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Tangy and Savory Shrimp Adobo

This shrimp adobo balances savory and sour with the creeping heat from the black pepper.

This dish comes together quickly making it a great weeknight meal.

Filipino Adobo is a rich, comforting braise that doesn’t taste heavy or cloying thanks to the moderating influence of tangy vinegar. The balance of savory and sour with the creeping heat from the black pepper and pungent garlic makes for a dish that tastes surprisingly complex considering how few ingredients go into making it.

Although the ingredients are relatively simple, Chicken Adobo does take a while to braise, which doesn’t make it well suited for a quick weeknight meal. That’s why I’ve wanted a fast alternative that still incorporates the best parts of the original. My solution? Use shrimp!

This Shrimp Adobo joins the likes of Gambas al Ajillo and Kung Pao Shrimp in terms of its effort to taste ratio. The shrimp takes seconds to cook, and by making the sauce in the same pan, it takes on depth and complexity that belies the fact that this whole dish comes together in under 5 minutes!

Before you start making this dish, be sure you have all the ingredients measured out as it goes pretty quickly. The key to ensuring your shrimp ends up plump and juicy is to sear them over high heat until they’re almost cooked through, and then removing them from the pan while you make the sauce. By adding the shrimp back in at the very end, after the sauce has caramelized, it glazes the outside of the shrimp, without overcooking them.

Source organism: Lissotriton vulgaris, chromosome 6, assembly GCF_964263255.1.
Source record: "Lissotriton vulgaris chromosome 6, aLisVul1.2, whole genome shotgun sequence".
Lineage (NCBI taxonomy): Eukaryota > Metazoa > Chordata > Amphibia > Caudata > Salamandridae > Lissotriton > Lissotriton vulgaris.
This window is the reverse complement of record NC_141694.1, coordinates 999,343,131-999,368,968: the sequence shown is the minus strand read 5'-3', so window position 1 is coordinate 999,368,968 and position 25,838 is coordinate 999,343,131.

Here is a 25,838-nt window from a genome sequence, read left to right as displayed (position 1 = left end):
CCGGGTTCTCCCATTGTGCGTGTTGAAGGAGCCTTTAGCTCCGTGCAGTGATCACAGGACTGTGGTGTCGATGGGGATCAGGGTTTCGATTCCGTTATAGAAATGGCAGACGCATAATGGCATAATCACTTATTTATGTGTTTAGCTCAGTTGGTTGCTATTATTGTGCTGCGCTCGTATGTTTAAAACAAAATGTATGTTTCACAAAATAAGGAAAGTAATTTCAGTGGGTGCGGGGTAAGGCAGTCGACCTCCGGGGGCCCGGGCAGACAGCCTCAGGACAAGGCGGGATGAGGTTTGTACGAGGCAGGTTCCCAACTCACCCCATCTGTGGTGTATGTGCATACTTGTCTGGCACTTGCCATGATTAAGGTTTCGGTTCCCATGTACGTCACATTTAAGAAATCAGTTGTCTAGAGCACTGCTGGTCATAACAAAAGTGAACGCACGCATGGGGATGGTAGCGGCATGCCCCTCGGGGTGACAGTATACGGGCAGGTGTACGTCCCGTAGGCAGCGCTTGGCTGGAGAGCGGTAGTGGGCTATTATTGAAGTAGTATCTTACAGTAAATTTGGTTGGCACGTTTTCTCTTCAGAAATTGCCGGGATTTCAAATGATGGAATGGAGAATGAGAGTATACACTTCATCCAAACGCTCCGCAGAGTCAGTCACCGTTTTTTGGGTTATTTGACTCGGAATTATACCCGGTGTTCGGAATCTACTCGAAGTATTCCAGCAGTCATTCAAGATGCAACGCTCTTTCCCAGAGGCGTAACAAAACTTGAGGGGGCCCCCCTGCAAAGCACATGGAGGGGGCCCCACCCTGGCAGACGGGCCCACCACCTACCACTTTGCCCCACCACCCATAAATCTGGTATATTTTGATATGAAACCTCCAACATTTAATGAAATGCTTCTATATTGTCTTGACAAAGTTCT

Tangy and Savory Shrimp Adobo

Yield: 2 servings


  • 2 teaspoons vegetable oil
  • 12.4 ounces shrimp
  • 0.3 ounces garlic (1 very large clove)
  • 1/4 cup apple cider vinegar
  • 2 tablespoons soy sauce
  • 1 teaspoon coconut sugar (use cane sugar if you don't have this)
  • 2 bay leaves
  • 1/4 teaspoon ground black pepper
  • scallions (for garnish)


  1. Heat a frying pan until hot. Add the vegetable oil and swirl to coat the pan.
  2. Add the garlic and shrimp and spread into a single layer. When the shrimp start to brown, flip it over and sear until it's almost (but not completely) cooked through. Transfer the shrimp to a bowl and set aside.
  3. Add the apple cider vinegar, soy sauce, coconut sugar, bay leaves and ground black pepper to the pan and bring the sauce to a boil. Continue boiling until the sauce has reduced and is nice and thick.
  4. Add the shrimp back in and toss to coat.
  5. Serve the shrimp adobo on top of hot white rice garnished with chopped scallions.

This recipe by Marc Matsumoto originally appeared on PBS Food, Fresh Tastes Blog.

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